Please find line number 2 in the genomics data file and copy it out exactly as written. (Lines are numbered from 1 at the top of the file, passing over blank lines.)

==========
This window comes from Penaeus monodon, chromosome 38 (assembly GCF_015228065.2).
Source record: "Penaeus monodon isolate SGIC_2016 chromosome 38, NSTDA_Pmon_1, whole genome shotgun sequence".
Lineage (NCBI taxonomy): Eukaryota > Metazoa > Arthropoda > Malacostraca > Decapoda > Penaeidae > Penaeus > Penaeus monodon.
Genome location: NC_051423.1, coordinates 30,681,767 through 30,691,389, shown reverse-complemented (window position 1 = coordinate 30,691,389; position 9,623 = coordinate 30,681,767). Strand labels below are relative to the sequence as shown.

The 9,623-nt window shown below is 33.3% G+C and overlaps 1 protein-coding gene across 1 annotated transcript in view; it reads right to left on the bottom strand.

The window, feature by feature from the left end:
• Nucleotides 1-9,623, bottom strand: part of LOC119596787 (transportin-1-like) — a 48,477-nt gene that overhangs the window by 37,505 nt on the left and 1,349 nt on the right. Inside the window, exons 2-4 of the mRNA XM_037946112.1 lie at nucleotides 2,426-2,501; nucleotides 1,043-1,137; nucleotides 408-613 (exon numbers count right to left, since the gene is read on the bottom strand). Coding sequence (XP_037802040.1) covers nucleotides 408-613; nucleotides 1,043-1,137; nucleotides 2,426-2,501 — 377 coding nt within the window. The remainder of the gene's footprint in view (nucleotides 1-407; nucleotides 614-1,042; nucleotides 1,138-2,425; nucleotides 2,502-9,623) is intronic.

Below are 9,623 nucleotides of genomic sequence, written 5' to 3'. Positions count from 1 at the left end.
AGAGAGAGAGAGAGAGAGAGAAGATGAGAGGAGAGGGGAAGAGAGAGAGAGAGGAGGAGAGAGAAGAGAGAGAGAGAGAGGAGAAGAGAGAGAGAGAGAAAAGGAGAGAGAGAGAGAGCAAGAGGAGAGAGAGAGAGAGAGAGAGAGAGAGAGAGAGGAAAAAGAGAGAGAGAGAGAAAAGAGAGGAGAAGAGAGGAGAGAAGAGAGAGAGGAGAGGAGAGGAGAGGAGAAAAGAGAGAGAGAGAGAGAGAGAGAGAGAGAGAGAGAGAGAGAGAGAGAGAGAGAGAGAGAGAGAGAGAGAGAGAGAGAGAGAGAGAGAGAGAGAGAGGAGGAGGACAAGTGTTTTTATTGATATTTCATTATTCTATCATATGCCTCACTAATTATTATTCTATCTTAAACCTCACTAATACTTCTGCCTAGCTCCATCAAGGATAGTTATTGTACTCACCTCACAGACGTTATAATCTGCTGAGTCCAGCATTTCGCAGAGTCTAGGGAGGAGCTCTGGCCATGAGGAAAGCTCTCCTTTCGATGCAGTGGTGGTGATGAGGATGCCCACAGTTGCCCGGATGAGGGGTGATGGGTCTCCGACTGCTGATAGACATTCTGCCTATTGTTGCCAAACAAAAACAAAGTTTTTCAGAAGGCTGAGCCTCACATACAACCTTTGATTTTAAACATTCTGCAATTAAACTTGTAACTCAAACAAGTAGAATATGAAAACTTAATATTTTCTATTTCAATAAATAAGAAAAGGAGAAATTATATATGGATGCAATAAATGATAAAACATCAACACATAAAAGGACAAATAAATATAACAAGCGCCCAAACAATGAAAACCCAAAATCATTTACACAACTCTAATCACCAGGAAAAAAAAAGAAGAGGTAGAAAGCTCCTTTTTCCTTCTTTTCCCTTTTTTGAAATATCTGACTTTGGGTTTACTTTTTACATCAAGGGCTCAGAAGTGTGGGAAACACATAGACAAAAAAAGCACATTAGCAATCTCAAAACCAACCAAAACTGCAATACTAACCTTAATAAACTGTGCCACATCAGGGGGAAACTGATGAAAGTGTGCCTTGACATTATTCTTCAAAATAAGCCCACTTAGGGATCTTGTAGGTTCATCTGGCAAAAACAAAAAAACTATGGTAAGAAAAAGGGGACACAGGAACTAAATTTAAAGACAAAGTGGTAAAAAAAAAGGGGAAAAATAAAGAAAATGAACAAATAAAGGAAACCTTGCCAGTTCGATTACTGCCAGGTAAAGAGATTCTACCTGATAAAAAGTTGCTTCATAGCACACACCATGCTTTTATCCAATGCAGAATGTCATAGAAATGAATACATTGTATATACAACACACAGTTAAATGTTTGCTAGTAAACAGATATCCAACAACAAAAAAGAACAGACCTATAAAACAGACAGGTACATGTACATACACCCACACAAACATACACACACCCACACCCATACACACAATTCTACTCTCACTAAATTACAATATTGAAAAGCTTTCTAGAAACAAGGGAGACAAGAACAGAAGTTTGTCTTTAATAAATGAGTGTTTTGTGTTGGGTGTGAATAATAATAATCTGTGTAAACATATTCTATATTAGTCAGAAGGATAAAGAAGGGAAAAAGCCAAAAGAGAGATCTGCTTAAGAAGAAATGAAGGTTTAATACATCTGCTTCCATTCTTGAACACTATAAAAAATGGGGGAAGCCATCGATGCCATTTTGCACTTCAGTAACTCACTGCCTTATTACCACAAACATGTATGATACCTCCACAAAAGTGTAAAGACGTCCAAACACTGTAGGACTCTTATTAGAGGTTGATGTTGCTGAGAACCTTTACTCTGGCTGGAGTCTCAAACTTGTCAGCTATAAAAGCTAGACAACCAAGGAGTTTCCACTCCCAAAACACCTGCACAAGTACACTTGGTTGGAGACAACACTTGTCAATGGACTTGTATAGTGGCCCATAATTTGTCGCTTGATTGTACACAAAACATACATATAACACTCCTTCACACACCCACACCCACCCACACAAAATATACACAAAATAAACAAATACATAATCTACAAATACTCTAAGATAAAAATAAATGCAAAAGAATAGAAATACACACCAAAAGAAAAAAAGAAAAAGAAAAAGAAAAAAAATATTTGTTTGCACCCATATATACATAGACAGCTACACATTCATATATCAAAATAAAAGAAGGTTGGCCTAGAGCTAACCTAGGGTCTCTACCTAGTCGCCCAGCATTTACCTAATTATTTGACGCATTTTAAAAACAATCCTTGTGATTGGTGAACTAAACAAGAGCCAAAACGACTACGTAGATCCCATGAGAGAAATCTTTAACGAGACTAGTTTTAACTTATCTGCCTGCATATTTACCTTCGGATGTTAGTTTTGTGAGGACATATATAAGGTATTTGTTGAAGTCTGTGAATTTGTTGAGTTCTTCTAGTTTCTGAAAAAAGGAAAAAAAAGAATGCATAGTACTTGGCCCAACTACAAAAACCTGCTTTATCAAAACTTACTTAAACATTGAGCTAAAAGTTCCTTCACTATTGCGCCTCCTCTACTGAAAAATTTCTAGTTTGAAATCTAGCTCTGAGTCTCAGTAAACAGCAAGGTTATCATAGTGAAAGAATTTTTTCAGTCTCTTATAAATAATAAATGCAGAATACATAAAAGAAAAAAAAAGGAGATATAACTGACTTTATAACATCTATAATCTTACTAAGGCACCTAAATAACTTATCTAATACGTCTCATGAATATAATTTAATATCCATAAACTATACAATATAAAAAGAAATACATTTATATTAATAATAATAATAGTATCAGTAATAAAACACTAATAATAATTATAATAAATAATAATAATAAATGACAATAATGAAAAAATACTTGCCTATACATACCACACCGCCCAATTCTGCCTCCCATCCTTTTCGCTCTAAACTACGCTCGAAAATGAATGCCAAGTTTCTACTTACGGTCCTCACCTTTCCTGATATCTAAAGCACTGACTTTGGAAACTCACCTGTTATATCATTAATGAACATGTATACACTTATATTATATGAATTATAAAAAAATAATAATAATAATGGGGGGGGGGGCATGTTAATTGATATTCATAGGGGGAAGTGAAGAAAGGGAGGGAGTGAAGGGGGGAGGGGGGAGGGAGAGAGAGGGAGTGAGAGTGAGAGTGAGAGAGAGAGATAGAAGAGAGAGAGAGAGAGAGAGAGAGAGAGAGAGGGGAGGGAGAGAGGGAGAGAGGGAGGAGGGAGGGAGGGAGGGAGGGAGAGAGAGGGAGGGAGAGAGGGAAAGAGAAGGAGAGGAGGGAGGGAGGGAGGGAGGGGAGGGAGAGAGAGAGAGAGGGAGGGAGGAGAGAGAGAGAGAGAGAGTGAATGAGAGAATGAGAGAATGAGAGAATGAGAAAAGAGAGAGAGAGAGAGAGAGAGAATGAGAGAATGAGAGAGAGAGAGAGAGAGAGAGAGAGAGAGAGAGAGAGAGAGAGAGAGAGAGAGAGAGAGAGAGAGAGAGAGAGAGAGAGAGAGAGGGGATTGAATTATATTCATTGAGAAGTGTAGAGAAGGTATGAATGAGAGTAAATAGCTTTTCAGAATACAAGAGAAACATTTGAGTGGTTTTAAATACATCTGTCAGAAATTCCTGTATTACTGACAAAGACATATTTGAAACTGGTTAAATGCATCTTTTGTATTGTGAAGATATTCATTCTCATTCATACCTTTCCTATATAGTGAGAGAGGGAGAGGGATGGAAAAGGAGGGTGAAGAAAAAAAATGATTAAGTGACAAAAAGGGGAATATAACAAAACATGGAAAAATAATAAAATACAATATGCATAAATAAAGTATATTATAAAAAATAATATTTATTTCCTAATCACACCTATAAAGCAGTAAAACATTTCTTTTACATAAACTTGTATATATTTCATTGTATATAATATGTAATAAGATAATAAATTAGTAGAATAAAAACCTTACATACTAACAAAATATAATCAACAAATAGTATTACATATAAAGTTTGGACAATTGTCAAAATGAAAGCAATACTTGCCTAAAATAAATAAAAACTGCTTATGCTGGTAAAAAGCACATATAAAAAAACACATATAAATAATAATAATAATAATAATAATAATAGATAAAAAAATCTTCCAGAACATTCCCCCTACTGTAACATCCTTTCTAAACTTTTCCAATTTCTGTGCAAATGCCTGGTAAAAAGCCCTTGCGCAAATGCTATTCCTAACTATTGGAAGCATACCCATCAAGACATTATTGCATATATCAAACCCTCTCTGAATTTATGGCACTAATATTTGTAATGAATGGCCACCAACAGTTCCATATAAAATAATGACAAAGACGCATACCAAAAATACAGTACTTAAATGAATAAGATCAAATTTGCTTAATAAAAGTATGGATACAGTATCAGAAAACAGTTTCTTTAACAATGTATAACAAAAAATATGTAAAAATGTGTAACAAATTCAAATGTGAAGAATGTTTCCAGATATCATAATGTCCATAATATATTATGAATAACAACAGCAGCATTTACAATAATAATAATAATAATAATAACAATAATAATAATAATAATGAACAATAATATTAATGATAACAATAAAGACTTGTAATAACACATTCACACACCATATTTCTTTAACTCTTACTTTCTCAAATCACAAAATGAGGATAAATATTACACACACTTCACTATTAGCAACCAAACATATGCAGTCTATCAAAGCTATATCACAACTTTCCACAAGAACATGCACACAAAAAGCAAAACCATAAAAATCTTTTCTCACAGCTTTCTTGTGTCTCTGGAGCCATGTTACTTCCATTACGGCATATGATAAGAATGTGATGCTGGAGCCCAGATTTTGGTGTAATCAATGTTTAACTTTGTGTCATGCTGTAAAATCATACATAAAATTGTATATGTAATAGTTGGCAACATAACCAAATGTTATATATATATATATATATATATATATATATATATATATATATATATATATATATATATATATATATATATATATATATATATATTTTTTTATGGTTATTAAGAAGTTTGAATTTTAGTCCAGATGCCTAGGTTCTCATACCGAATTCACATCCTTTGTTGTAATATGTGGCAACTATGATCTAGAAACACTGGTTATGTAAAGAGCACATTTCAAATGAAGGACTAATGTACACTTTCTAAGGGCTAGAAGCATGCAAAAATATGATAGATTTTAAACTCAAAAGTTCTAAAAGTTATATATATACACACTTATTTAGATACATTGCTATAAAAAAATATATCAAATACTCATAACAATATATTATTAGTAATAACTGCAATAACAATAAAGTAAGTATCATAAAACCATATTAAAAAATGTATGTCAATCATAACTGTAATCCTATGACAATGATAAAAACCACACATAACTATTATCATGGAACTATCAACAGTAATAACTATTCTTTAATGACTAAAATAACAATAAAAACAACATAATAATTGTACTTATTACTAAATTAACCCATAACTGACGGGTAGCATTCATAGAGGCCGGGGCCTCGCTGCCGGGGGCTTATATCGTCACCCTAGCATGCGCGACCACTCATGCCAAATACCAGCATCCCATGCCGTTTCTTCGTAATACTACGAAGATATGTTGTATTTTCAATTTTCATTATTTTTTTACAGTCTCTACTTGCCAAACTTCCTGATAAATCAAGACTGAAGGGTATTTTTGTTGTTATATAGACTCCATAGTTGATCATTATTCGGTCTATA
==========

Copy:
Source record: "Penaeus monodon isolate SGIC_2016 chromosome 38, NSTDA_Pmon_1, whole genome shotgun sequence".